Hilary– as far as what people are reading. I’m not too bothered about that. Right now I’m just concerned that people *are* reading. And, yes, the top-5 publishers account for the majority of reading, but the top-5 publishers also account for the majority of publishing…

  5. Dana says:

    An interesting post about the “worrying” phenonmenon of adults who read Harry Potter instead of literature. A tidbit:

    But what I find more interesting about this passage is that his friends say they simply don’t have time to read and contemplate Serious Fiction. I say to take them at their word—Americans work more hours and have less leisure and make money than we have in the past, which leaves very little time for the leisurely reading of novels. An 800 page book of Serious Fiction—which I love, mind you, so I’m not picking on the pleasures of it—takes much, much longer to read than it takes to breeze through a Harry Potter book. If people are turning to Harry Potter, it’s because they want to have the joys of reading a narrative within the time that’s been allotted to them in our capitalist society to read.

  6. Michael Andersen says:

    Lots of people overestimate the decline in book-reading, I think. The federal survey I linked a few weeks ago found that reading dropped from 61 to 57 percent between 1992 and 2002. Peanuts!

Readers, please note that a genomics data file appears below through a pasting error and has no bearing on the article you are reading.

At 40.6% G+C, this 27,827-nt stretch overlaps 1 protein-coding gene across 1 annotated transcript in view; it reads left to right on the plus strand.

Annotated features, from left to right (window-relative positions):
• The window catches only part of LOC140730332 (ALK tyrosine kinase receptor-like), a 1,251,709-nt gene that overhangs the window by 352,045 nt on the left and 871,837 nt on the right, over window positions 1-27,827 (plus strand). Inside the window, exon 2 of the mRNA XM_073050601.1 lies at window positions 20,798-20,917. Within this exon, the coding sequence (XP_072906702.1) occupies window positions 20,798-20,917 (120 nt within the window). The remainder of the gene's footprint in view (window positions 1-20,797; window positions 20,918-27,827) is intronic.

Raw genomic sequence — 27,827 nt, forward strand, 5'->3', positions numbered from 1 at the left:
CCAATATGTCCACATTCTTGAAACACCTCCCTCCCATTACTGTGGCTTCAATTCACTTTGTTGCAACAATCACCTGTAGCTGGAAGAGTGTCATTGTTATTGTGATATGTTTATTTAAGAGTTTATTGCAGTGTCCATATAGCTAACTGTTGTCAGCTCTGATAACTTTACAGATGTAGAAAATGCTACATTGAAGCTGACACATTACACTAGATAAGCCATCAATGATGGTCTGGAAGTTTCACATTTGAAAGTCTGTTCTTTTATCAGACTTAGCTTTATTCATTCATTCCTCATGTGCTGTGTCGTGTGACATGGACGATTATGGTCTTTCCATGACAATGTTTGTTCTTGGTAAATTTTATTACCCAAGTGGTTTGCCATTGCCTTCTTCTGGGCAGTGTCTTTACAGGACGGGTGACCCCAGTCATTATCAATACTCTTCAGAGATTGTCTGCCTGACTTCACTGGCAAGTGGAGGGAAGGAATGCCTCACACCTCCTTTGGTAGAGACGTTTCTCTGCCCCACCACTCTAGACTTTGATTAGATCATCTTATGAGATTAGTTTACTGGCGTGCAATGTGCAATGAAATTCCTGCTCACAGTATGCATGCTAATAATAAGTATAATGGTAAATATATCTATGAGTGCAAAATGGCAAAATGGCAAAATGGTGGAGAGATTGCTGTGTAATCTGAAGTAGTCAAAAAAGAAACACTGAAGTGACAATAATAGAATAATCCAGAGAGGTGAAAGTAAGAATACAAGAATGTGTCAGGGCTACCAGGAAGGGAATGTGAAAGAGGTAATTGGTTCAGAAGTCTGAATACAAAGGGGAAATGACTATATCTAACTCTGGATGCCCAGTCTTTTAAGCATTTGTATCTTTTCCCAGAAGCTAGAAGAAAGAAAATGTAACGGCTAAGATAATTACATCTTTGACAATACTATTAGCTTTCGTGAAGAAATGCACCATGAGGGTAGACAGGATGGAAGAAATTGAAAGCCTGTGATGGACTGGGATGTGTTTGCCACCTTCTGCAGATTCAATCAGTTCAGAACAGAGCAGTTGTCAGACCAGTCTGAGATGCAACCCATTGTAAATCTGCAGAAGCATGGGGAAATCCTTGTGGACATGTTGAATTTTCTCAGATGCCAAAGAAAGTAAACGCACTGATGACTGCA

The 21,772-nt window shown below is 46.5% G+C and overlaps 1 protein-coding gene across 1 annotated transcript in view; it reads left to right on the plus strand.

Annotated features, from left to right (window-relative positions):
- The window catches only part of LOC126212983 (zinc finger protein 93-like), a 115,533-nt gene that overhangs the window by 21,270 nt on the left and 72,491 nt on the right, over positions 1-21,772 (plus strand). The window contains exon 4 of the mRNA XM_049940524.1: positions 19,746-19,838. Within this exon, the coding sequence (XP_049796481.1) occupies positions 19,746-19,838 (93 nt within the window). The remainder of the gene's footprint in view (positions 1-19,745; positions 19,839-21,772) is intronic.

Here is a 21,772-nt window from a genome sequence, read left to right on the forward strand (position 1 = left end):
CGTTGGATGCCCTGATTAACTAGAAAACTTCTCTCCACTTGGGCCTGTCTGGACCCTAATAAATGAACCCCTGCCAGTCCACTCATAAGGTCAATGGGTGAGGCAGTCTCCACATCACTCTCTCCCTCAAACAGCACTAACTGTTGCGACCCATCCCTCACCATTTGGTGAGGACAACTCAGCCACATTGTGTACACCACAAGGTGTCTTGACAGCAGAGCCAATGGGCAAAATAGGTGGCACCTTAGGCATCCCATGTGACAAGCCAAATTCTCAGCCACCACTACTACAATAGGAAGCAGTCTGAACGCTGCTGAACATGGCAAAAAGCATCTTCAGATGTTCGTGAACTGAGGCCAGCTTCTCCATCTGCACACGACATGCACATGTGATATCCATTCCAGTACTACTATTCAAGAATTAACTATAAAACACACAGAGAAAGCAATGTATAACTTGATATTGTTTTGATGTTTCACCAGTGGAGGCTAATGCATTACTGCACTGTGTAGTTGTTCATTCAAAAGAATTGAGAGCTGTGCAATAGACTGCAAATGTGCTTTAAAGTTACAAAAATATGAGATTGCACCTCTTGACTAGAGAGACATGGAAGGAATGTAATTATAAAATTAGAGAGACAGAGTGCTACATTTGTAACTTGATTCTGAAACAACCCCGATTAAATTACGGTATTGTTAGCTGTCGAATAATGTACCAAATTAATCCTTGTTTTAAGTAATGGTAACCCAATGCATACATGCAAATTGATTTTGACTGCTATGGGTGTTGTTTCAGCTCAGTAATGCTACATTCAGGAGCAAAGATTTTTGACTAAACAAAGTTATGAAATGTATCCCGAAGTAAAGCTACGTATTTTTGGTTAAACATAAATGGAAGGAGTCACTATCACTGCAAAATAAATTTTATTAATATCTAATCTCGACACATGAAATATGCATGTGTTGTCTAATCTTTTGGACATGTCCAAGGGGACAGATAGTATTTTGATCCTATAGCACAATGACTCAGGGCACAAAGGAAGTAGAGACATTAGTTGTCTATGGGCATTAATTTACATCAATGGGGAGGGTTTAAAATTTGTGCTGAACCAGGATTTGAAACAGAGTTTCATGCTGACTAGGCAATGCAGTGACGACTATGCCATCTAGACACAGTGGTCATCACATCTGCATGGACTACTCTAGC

Indeed, book sellers’ revenue continues to increase, though probably not quite as fast as the population.

    There’s more evidence that “literary” reading, whatever that means, is falling. The federal survey found a 7 percentage point drop in literary reading over 10 years, and a slightly higher 10 percent drop among adults under 24.

    Library nerd Jessamyn West told me a few months ago that she interprets the shift toward nonfiction as a sign that nonfiction is a lot more awesome than it used to be. I’m inclined to agree.

    Jennie, I too have been impressed by the number of people who read either books or periodicals on mass transit. One more reason to oppose cell providers’ efforts to convince cities, on “homeland security” grounds, to provide cellular access in the tunnels!

    (Speaking of getting stuck in the tube, by the way, I’ve realized that when I’m logged into WordPress and post comments from work, the comments never appear. Not sure what’s going wrong.)

  7. kidsilkhaze says:

    But what are we defining as popular and literary? There are several books that I would consider to be literary but have become mass hits. 1.5 years ago, for months, I couldn’t go anywhere without seeing at least 2 people with a copy of Kite Runner. That was on the best sellers list for how long? But yet, a literary book.

    Also, as much as the elitist snob in my snubs my nose at it, Oprah’s book club has made several people look at more literary works. And, in turn, made these works massively popular.

    Mike, I agree that nonfiction has made massive strides lately. It is becoming much more awesome and it seems there’s a lot more well-written, well-researched but not academic-level stuff out there.

    But I’m not sure that cellular access in tunnels will deter mass transit reading. DC has pretty good access. If you’re on Verizon, you get access everywhere on the metro, but everyone’s still reading.

  8. […] Beyond Reading Last Summer, I did a light post about how much people are reading. […]